For UPS Inc. and its legion of shippers, fourth quarters may never be the same.
For generations, UPS could count on the fourth quarter, and the busy holiday season accompanying it, to be its most profitable period. But as the company has discovered, the quarter has become an unpredictable animal that even the parcel industry's master operator has not yet been able to tame.
With e-commerce becoming the dominant force in holiday shipping, UPS has been forced to adjust its operations to handle a new and somewhat unfamiliar type of transaction. Furthermore, this new type of transaction is not nearly as lucrative as the business-to-business (B2B) traffic that had been its bread and butter for more than a century. As Chief Financial Officer Kurt Kuehn told analysts today in discussing the company's quarterly results, it "will take a few years" for UPS to return to the fourth-quarter profitability it became accustomed to.
UPS' challenges became evident on Jan. 23 when it pre-announced that fourth-quarter profits would come in significantly below expectations. UPS officially confirmed the warning today when it disclosed its fourth-quarter earnings per share came in flat over the 2013 period and 22 cents per share below what it originally forecast. Revenue was up 6.1 percent year-over-year to $15.9 billion, which the company said reflected an 8.1-percent increase in volumes across its three product lines: domestic package, international package, and supply chain and freight.
For UPS, the profit shrinkage was due to the higher costs of an unprecedented build-out of its U.S. network to handle a sustained level of peak traffic that didn't occur. Although pre-holiday volumes swelled well beyond an average shipping day when about 16.5 million pieces move across UPS' global network, traffic flows did not reach the levels that the company had anticipated except for on "Cyber Monday" and on Dec. 22, UPS' busiest delivery day of the cycle. The year-long planning came after a difficult 2013 holiday season when a torrent of last-minute online orders, combined with inclement weather in parts of the country, overwhelmed UPS' network and led to late deliveries of thousands, if not millions, of packages.
UPS RE-EVALUATES 2014 STRATEGY
CEO David P. Abney, who just lived through his first peak season at the helm, told analysts that UPS would re-evaluate its decision in 2014 to deploy its domestic air and ground network the day after Thanksgiving, now known as "Black Friday." In years past, only UPS' air network was operational on that day. In the future, UPS plans to implement peak-season delivery surcharges on a "segmented" basis, with the focus to be on residential deliveries and the company's "SurePost" product operated in conjunction with the U.S. Postal Service. The surcharges will be phased in over a multi-year period as contracts come up for renewal, Abney said.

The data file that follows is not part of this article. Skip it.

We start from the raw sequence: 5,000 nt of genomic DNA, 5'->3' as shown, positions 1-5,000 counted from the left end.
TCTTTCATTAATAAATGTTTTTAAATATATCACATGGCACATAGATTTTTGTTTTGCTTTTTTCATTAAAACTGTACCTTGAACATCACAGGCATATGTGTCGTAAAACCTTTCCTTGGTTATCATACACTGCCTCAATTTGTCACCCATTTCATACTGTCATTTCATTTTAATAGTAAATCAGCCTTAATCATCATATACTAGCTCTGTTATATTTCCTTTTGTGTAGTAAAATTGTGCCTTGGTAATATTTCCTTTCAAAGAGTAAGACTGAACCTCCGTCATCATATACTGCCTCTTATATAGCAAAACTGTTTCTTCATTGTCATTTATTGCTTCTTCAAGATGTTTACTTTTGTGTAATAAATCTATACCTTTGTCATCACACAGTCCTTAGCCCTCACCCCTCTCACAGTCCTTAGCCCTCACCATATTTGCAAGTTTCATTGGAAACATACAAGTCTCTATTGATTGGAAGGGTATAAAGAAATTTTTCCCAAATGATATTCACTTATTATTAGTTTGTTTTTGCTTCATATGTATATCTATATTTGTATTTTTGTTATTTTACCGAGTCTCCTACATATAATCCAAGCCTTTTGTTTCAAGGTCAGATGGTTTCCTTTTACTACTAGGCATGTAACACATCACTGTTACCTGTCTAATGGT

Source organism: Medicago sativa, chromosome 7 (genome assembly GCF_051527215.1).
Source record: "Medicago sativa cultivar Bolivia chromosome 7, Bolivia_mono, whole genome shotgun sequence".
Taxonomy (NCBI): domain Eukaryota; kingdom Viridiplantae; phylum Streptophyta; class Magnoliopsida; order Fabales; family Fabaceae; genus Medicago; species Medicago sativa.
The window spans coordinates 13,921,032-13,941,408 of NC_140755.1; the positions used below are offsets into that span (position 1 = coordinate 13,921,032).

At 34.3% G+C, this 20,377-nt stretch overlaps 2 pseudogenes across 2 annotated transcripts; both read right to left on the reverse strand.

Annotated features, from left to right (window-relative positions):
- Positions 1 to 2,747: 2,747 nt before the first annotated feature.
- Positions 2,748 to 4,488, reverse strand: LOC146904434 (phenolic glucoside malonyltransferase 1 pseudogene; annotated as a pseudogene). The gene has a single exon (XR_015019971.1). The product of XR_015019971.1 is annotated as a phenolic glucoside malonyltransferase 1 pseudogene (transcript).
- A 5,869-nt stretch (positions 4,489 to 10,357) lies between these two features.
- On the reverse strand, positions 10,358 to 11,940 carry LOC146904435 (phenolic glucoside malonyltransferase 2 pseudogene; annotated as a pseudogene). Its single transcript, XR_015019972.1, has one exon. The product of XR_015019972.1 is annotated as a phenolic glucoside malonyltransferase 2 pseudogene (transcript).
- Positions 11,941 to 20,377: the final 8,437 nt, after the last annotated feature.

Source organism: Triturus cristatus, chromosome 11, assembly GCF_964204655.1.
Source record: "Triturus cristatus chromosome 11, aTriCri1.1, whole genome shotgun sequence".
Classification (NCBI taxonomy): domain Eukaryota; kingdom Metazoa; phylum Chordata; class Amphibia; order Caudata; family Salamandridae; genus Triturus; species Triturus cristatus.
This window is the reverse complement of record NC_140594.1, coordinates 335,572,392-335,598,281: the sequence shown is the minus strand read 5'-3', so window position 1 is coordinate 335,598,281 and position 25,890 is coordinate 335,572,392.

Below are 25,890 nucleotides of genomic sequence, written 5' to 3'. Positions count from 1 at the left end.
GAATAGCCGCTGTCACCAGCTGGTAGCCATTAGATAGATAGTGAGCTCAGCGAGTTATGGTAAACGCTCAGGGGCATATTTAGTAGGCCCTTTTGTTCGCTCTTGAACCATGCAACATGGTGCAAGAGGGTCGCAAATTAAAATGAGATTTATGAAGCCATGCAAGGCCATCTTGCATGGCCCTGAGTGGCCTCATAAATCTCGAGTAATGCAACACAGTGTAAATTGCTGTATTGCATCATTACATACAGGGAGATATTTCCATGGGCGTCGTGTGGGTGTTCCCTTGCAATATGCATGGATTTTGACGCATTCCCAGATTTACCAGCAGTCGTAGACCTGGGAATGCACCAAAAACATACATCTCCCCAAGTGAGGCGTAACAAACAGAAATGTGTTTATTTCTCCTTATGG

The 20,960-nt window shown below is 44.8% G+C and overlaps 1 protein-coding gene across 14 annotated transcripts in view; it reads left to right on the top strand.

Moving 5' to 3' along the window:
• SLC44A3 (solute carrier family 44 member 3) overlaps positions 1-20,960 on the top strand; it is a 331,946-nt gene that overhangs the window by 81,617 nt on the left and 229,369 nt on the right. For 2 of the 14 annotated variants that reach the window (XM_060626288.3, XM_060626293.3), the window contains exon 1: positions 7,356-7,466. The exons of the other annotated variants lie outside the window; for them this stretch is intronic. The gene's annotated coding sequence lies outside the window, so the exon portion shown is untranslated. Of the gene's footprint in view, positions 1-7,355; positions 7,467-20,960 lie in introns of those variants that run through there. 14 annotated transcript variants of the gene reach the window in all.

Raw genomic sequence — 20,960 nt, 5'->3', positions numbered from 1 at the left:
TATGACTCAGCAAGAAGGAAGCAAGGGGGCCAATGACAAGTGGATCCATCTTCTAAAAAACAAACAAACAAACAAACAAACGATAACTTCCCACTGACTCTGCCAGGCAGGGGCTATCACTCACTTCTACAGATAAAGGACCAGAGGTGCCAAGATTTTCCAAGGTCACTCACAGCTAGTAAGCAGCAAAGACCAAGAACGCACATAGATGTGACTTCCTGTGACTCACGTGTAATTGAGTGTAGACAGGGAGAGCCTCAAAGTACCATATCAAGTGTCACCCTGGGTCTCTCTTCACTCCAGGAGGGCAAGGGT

Abney also said that UPS plans to expand its "permanent" hub capacity and scale back or phase out work on facilities used for temporary purposes. In his prepared remarks, Abney said that in the future, use of purchased transportation, such as contract road carriage and intermodal services, will be "optimized," but he did not provide any further details.
UPS is renowned for having a nimble and efficient infrastructure capable of flexing when shipping patterns change. Managing the changes wrought by e-commerce, however, may turn out to be the company's biggest challenge to date. In the U.S., annual online sales are expected to grow four times faster than gross domestic product (GDP). International e-commerce is projected to rise seven times faster than annualized world GDP. What's more, secular changes in online distribution patterns aimed at positioning goods closer to the end customer have led to a trade-down in delivery services, further pressuring UPS' margins, Kuehn said.
In the past, the majority of UPS' business consisted of business-to-business services. Now, however, business-to-consumer (B2C) volumes account for nearly half of UPS' traffic composition. The company had not expected to confront this change in mix so quickly, and the shift presents it with several challenges. First, B2C business lacks the profitable delivery density characteristics of B2B services. Second, while UPS and rival FedEx Corp. currently dominate the B2B world, the two companies face pressure in the B2C space from the U.S. Postal Service (USPS), whose offerings generally underprice them. Finally, as William J. Greene, transport analyst for Morgan Stanley & Co., pointed out in a research note yesterday, the extreme seasonal swings inherent in B2C commerce require further investment in carrier network capacity, which, in turn, adds to pricing pressures.
Greene's note says that UPS faces a crucial strategic decision: Either defend its market share position through aggressive pricing, or maintain its return on invested capital at the risk of losing share. Greene said he believes UPS should opt for the former strategy to repel advances from the USPS and from a cadre of regional B2C players that can affect pricing trends on the margin.
On the shipper side, John Haber, CEO of Spend Management Experts, a consultancy, said today that UPS' purported peak-season surcharges would whack e-commerce companies hard in the 2015 holiday season. Haber urged shippers to act now to evaluate all carrier options because UPS is likely to make "material pricing changes" during the year rather than just waiting until each January to roll out price hikes on its tariffs.